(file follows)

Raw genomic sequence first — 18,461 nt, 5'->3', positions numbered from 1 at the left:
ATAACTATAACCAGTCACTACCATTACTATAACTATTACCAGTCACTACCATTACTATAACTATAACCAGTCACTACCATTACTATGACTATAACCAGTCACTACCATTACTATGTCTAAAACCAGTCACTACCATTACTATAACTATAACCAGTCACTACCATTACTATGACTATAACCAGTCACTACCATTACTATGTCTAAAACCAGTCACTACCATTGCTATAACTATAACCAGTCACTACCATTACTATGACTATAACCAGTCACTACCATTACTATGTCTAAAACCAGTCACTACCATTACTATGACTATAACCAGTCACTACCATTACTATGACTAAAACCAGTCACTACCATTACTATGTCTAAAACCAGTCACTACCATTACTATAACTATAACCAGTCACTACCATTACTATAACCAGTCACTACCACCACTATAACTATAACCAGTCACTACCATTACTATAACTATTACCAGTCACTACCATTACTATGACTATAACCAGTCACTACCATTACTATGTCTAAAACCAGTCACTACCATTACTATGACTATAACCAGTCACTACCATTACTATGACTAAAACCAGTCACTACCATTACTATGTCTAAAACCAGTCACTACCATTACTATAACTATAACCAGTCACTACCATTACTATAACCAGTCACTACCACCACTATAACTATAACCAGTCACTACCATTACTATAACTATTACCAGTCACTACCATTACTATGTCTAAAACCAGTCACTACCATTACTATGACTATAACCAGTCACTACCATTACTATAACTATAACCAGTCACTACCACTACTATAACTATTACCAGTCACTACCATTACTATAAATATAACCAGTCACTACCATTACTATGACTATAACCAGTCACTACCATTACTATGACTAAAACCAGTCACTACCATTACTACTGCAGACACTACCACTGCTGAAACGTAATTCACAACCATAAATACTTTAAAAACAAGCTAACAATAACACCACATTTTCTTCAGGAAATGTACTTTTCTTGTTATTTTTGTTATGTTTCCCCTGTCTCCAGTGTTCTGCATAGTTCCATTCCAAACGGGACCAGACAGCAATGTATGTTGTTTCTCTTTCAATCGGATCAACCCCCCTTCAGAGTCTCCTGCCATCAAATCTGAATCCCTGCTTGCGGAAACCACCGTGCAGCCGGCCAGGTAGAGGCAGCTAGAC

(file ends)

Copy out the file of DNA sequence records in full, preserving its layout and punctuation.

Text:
Raw genomic sequence first — 18,461 nt, 5'->3', positions numbered from 1 at the left:
ATAACTATAACCAGTCACTACCATTACTATAACTATTACCAGTCACTACCATTACTATAACTATAACCAGTCACTACCATTACTATGACTATAACCAGTCACTACCATTACTATGTCTAAAACCAGTCACTACCATTACTATAACTATAACCAGTCACTACCATTACTATGACTATAACCAGTCACTACCATTACTATGTCTAAAACCAGTCACTACCATTGCTATAACTATAACCAGTCACTACCATTACTATGACTATAACCAGTCACTACCATTACTATGTCTAAAACCAGTCACTACCATTACTATGACTATAACCAGTCACTACCATTACTATGACTAAAACCAGTCACTACCATTACTATGTCTAAAACCAGTCACTACCATTACTATAACTATAACCAGTCACTACCATTACTATAACCAGTCACTACCACCACTATAACTATAACCAGTCACTACCATTACTATAACTATTACCAGTCACTACCATTACTATGACTATAACCAGTCACTACCATTACTATGTCTAAAACCAGTCACTACCATTACTATGACTATAACCAGTCACTACCATTACTATGACTAAAACCAGTCACTACCATTACTATGTCTAAAACCAGTCACTACCATTACTATAACTATAACCAGTCACTACCATTACTATAACCAGTCACTACCACCACTATAACTATAACCAGTCACTACCATTACTATAACTATTACCAGTCACTACCATTACTATGTCTAAAACCAGTCACTACCATTACTATGACTATAACCAGTCACTACCATTACTATAACTATAACCAGTCACTACCACTACTATAACTATTACCAGTCACTACCATTACTATAAATATAACCAGTCACTACCATTACTATGACTATAACCAGTCACTACCATTACTATGACTAAAACCAGTCACTACCATTACTACTGCAGACACTACCACTGCTGAAACGTAATTCACAACCATAAATACTTTAAAAACAAGCTAACAATAACACCACATTTTCTTCAGGAAATGTACTTTTCTTGTTATTTTTGTTATGTTTCCCCTGTCTCCAGTGTTCTGCATAGTTCCATTCCAAACGGGACCAGACAGCAATGTATGTTGTTTCTCTTTCAATCGGATCAACCCCCCTTCAGAGTCTCCTGCCATCAAATCTGAATCCCTGCTTGCGGAAACCACCGTGCAGCCGGCCAGGTAGAGGCAGCTAGAC